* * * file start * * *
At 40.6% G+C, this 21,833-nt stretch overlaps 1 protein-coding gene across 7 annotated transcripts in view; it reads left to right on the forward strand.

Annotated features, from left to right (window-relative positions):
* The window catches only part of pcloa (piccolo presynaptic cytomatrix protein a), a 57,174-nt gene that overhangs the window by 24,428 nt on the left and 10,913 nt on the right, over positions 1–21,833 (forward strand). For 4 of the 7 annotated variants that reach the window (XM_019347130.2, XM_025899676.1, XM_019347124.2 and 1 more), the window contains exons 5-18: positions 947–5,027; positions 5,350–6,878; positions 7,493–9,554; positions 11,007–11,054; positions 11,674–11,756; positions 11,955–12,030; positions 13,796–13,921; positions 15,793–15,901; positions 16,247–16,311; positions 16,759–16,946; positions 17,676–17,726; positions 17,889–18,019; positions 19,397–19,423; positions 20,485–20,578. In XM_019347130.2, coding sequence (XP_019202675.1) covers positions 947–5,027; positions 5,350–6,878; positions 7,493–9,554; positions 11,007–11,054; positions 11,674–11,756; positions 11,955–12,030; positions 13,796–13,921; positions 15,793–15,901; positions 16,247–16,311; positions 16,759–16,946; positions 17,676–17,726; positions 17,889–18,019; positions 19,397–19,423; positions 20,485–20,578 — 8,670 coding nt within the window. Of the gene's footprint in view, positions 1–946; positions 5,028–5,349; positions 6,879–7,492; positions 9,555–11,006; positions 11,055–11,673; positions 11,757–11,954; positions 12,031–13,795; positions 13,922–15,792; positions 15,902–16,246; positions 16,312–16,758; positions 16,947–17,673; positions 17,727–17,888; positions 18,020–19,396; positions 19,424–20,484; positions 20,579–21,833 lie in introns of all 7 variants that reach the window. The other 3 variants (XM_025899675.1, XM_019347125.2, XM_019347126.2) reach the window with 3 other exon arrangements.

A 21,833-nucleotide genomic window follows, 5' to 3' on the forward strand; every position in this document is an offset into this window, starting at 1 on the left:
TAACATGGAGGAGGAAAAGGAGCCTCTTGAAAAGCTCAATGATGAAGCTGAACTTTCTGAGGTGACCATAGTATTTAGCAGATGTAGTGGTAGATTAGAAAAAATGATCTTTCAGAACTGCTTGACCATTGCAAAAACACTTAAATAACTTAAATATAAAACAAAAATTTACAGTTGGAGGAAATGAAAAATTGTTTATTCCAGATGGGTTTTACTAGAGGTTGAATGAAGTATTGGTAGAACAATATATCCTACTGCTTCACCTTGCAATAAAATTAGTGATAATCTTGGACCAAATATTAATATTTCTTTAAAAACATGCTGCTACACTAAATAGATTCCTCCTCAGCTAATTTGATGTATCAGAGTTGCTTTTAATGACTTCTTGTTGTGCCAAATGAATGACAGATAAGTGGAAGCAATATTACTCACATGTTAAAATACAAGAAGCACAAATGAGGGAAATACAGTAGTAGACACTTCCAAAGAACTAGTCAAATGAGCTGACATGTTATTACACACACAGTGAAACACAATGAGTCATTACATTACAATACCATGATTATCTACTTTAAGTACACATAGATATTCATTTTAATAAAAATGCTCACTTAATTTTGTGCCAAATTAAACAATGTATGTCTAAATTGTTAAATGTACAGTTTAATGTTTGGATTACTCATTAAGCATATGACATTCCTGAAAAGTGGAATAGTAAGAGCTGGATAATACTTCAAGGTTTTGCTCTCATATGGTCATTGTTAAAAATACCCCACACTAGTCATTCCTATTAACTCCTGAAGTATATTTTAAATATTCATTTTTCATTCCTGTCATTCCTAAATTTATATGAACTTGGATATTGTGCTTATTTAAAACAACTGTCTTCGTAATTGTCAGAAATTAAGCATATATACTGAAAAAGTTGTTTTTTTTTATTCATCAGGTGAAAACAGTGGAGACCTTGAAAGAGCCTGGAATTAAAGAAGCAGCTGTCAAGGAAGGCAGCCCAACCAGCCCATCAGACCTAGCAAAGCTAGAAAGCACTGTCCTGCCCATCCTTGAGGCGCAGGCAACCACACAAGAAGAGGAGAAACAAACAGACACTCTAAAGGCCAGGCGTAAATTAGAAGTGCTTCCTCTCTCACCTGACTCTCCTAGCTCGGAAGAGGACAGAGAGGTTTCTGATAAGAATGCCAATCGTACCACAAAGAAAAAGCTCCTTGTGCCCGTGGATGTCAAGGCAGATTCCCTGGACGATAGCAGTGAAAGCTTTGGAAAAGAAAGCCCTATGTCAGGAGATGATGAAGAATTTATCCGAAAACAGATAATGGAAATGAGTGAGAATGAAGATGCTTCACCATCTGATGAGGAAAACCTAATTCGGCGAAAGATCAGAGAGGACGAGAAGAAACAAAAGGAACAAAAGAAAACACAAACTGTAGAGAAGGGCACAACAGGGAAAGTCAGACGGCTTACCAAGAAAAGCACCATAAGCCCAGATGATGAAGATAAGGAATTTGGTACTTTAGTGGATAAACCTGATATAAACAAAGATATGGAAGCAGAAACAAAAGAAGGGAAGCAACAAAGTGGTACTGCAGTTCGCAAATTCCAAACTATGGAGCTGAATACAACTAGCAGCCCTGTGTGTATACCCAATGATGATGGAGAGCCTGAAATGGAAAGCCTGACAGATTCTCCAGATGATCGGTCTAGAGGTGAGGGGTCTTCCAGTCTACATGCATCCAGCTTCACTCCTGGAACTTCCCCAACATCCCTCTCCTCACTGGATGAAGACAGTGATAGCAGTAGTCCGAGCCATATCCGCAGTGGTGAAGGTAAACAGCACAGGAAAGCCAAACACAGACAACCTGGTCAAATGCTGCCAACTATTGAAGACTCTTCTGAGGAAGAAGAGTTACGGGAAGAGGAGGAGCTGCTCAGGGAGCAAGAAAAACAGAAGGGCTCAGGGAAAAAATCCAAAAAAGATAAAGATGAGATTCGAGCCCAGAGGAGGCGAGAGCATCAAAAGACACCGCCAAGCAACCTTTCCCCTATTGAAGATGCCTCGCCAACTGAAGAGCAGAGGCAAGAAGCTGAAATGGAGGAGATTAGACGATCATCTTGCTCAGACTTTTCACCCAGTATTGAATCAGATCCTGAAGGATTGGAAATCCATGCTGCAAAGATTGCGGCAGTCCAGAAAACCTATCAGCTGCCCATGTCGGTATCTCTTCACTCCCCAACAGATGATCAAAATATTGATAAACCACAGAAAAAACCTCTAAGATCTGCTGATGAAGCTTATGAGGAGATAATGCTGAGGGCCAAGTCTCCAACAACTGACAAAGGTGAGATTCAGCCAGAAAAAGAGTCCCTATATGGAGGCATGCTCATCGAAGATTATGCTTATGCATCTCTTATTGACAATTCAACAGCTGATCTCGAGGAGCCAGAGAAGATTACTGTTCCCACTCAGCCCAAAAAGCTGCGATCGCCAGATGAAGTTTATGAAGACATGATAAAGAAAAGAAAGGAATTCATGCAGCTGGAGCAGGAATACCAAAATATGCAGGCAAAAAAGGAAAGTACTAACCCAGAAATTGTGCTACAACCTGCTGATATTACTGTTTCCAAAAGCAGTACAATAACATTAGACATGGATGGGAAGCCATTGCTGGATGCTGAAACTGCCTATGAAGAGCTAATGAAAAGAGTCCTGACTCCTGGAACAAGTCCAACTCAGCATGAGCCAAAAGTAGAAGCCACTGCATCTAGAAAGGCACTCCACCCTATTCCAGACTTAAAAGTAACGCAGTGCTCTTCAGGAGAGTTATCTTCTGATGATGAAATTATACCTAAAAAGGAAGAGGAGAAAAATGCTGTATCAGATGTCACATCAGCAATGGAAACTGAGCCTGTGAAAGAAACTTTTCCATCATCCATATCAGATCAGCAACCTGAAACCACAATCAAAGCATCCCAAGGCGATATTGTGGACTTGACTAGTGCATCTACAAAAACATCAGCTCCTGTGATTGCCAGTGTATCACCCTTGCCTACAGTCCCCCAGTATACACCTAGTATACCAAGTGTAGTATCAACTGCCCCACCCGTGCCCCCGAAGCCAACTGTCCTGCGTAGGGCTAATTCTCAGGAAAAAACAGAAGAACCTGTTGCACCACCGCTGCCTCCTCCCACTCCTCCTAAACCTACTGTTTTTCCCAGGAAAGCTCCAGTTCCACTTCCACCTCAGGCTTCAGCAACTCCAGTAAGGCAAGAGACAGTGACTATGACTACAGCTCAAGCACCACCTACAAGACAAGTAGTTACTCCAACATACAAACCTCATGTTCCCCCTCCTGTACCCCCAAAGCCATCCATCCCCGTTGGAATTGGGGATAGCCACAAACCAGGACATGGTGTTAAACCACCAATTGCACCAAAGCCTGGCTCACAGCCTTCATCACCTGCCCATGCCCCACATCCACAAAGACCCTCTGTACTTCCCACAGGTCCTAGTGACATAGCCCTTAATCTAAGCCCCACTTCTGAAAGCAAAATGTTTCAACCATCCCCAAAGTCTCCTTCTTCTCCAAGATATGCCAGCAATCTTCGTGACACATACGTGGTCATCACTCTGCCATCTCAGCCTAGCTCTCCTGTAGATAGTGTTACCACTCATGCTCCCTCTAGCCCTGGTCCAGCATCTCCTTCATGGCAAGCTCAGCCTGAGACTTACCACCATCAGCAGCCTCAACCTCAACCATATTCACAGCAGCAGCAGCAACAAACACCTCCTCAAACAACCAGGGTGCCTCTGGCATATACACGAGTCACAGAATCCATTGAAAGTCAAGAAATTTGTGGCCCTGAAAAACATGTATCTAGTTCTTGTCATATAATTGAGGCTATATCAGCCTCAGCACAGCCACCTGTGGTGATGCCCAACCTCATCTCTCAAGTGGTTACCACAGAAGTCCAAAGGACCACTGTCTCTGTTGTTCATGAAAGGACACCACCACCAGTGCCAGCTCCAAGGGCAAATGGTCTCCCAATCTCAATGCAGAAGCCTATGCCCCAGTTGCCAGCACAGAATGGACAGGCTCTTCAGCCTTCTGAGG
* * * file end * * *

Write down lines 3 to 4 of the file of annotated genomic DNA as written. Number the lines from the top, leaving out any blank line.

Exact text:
* The window catches only part of pcloa (piccolo presynaptic cytomatrix protein a), a 57,174-nt gene that overhangs the window by 24,428 nt on the left and 10,913 nt on the right, over positions 1–21,833 (forward strand). For 4 of the 7 annotated variants that reach the window (XM_019347130.2, XM_025899676.1, XM_019347124.2 and 1 more), the window contains exons 5-18: positions 947–5,027; positions 5,350–6,878; positions 7,493–9,554; positions 11,007–11,054; positions 11,674–11,756; positions 11,955–12,030; positions 13,796–13,921; positions 15,793–15,901; positions 16,247–16,311; positions 16,759–16,946; positions 17,676–17,726; positions 17,889–18,019; positions 19,397–19,423; positions 20,485–20,578. In XM_019347130.2, coding sequence (XP_019202675.1) covers positions 947–5,027; positions 5,350–6,878; positions 7,493–9,554; positions 11,007–11,054; positions 11,674–11,756; positions 11,955–12,030; positions 13,796–13,921; positions 15,793–15,901; positions 16,247–16,311; positions 16,759–16,946; positions 17,676–17,726; positions 17,889–18,019; positions 19,397–19,423; positions 20,485–20,578 — 8,670 coding nt within the window. Of the gene's footprint in view, positions 1–946; positions 5,028–5,349; positions 6,879–7,492; positions 9,555–11,006; positions 11,055–11,673; positions 11,757–11,954; positions 12,031–13,795; positions 13,922–15,792; positions 15,902–16,246; positions 16,312–16,758; positions 16,947–17,673; positions 17,727–17,888; positions 18,020–19,396; positions 19,424–20,484; positions 20,579–21,833 lie in introns of all 7 variants that reach the window. The other 3 variants (XM_025899675.1, XM_019347125.2, XM_019347126.2) reach the window with 3 other exon arrangements.

A 21,833-nucleotide genomic window follows, 5' to 3' on the forward strand; every position in this document is an offset into this window, starting at 1 on the left: